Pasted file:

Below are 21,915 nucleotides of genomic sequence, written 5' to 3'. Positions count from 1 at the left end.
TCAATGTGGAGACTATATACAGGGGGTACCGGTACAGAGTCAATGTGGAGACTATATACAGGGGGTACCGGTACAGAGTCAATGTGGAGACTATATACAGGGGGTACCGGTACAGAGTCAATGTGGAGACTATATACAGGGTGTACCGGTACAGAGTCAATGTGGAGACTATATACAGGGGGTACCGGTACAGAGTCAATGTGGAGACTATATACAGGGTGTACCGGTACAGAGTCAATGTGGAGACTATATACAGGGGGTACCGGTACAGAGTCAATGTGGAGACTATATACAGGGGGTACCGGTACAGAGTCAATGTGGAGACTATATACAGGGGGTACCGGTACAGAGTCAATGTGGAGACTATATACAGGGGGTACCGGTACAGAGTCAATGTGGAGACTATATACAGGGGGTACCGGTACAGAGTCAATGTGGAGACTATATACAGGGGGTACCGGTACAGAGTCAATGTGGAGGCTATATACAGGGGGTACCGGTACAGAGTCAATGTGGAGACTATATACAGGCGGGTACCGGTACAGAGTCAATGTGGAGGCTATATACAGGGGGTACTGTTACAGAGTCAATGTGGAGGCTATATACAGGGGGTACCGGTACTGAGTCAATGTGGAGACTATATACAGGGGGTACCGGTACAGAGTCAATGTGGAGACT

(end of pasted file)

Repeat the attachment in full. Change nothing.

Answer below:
Below are 21,915 nucleotides of genomic sequence, written 5' to 3'. Positions count from 1 at the left end.
TCAATGTGGAGACTATATACAGGGGGTACCGGTACAGAGTCAATGTGGAGACTATATACAGGGGGTACCGGTACAGAGTCAATGTGGAGACTATATACAGGGGGTACCGGTACAGAGTCAATGTGGAGACTATATACAGGGTGTACCGGTACAGAGTCAATGTGGAGACTATATACAGGGGGTACCGGTACAGAGTCAATGTGGAGACTATATACAGGGTGTACCGGTACAGAGTCAATGTGGAGACTATATACAGGGGGTACCGGTACAGAGTCAATGTGGAGACTATATACAGGGGGTACCGGTACAGAGTCAATGTGGAGACTATATACAGGGGGTACCGGTACAGAGTCAATGTGGAGACTATATACAGGGGGTACCGGTACAGAGTCAATGTGGAGACTATATACAGGGGGTACCGGTACAGAGTCAATGTGGAGACTATATACAGGGGGTACCGGTACAGAGTCAATGTGGAGGCTATATACAGGGGGTACCGGTACAGAGTCAATGTGGAGACTATATACAGGCGGGTACCGGTACAGAGTCAATGTGGAGGCTATATACAGGGGGTACTGTTACAGAGTCAATGTGGAGGCTATATACAGGGGGTACCGGTACTGAGTCAATGTGGAGACTATATACAGGGGGTACCGGTACAGAGTCAATGTGGAGACT